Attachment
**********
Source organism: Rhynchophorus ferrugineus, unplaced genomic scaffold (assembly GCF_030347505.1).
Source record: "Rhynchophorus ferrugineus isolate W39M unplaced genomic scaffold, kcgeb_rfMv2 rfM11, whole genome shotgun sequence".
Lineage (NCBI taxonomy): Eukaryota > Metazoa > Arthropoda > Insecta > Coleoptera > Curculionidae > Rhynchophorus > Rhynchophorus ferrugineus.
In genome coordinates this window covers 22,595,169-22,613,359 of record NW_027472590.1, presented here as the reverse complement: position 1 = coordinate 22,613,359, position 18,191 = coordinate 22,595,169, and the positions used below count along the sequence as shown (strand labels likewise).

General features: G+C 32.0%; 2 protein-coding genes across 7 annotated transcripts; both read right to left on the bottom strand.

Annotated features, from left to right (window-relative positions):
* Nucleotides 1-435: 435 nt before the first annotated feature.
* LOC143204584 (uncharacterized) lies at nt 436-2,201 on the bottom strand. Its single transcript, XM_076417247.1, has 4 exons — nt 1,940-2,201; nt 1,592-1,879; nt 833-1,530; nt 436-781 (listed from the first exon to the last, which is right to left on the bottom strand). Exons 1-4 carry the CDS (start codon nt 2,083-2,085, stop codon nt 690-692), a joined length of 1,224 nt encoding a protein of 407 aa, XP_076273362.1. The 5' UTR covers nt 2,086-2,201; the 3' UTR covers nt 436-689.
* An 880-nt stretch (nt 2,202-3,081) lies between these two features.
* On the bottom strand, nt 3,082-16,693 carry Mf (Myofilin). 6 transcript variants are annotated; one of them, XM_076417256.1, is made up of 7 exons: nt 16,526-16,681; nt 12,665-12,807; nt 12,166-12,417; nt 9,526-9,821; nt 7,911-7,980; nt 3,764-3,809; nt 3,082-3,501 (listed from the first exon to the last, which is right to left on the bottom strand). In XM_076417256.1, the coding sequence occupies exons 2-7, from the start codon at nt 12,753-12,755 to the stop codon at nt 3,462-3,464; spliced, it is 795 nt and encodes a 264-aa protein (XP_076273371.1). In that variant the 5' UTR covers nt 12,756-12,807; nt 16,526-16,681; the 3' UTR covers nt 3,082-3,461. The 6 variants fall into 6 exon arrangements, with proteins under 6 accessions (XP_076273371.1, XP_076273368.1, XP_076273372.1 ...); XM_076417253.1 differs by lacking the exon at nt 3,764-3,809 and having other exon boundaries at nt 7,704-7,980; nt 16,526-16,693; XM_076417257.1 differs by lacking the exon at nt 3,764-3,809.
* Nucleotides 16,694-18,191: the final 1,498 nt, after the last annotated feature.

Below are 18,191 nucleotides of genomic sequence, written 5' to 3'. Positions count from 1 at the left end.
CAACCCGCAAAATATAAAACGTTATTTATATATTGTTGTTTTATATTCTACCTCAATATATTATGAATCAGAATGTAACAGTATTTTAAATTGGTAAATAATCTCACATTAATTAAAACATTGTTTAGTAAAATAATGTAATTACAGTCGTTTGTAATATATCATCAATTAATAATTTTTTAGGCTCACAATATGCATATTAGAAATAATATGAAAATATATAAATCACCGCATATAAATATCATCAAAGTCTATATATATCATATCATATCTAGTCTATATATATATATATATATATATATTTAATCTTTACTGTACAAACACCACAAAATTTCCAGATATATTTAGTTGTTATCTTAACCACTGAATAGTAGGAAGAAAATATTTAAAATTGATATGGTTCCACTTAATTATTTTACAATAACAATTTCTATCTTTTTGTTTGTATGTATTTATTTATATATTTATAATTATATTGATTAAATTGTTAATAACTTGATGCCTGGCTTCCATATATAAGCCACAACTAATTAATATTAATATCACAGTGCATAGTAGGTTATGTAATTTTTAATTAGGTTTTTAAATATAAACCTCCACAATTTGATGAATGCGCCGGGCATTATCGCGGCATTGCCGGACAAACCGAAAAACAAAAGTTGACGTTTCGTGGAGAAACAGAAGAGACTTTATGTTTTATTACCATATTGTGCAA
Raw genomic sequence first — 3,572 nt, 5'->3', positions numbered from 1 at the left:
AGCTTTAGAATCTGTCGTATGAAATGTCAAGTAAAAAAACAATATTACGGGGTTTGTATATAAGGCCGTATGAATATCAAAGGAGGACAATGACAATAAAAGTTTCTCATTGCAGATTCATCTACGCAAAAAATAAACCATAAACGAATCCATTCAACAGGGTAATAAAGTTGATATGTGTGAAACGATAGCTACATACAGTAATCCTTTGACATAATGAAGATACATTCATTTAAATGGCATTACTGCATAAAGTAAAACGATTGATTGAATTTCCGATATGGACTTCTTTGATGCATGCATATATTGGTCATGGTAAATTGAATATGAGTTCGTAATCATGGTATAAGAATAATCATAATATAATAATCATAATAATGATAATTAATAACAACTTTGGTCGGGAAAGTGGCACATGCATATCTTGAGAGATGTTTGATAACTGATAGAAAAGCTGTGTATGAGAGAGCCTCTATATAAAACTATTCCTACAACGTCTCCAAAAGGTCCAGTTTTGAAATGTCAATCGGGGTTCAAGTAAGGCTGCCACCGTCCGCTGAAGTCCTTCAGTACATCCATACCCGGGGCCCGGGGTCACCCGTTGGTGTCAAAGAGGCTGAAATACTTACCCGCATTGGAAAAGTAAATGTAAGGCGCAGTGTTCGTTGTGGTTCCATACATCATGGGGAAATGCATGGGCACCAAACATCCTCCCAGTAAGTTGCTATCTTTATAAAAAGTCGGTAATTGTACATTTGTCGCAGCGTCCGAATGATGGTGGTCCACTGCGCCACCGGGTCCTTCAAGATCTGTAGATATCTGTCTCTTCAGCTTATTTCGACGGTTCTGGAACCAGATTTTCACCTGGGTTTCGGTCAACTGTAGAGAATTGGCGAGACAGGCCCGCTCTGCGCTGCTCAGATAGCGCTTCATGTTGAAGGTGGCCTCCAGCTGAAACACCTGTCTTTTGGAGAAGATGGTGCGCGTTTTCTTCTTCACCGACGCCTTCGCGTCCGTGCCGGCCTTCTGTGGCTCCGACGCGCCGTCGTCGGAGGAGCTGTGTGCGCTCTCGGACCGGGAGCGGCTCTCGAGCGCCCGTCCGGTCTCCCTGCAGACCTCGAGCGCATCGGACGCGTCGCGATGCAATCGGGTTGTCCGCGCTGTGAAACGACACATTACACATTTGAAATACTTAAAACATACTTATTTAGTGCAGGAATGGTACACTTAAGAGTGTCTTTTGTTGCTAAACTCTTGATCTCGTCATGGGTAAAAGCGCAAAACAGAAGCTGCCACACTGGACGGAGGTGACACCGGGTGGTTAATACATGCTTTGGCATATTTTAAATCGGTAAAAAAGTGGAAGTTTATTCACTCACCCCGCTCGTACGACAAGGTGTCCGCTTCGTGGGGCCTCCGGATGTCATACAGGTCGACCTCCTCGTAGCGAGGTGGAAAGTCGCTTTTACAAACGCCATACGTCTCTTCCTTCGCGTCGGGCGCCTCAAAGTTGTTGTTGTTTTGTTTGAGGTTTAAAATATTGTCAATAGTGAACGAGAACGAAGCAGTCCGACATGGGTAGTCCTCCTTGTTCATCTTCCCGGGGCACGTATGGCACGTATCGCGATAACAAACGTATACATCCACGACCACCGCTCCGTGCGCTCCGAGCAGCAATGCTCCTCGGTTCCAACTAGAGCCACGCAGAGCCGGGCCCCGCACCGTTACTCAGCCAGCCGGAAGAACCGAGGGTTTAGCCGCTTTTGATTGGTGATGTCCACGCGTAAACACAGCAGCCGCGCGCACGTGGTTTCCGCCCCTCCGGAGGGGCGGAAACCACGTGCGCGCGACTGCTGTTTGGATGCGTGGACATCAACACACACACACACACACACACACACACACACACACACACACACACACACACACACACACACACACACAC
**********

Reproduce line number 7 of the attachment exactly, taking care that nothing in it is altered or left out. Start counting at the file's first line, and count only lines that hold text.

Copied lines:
* Nucleotides 1-435: 435 nt before the first annotated feature.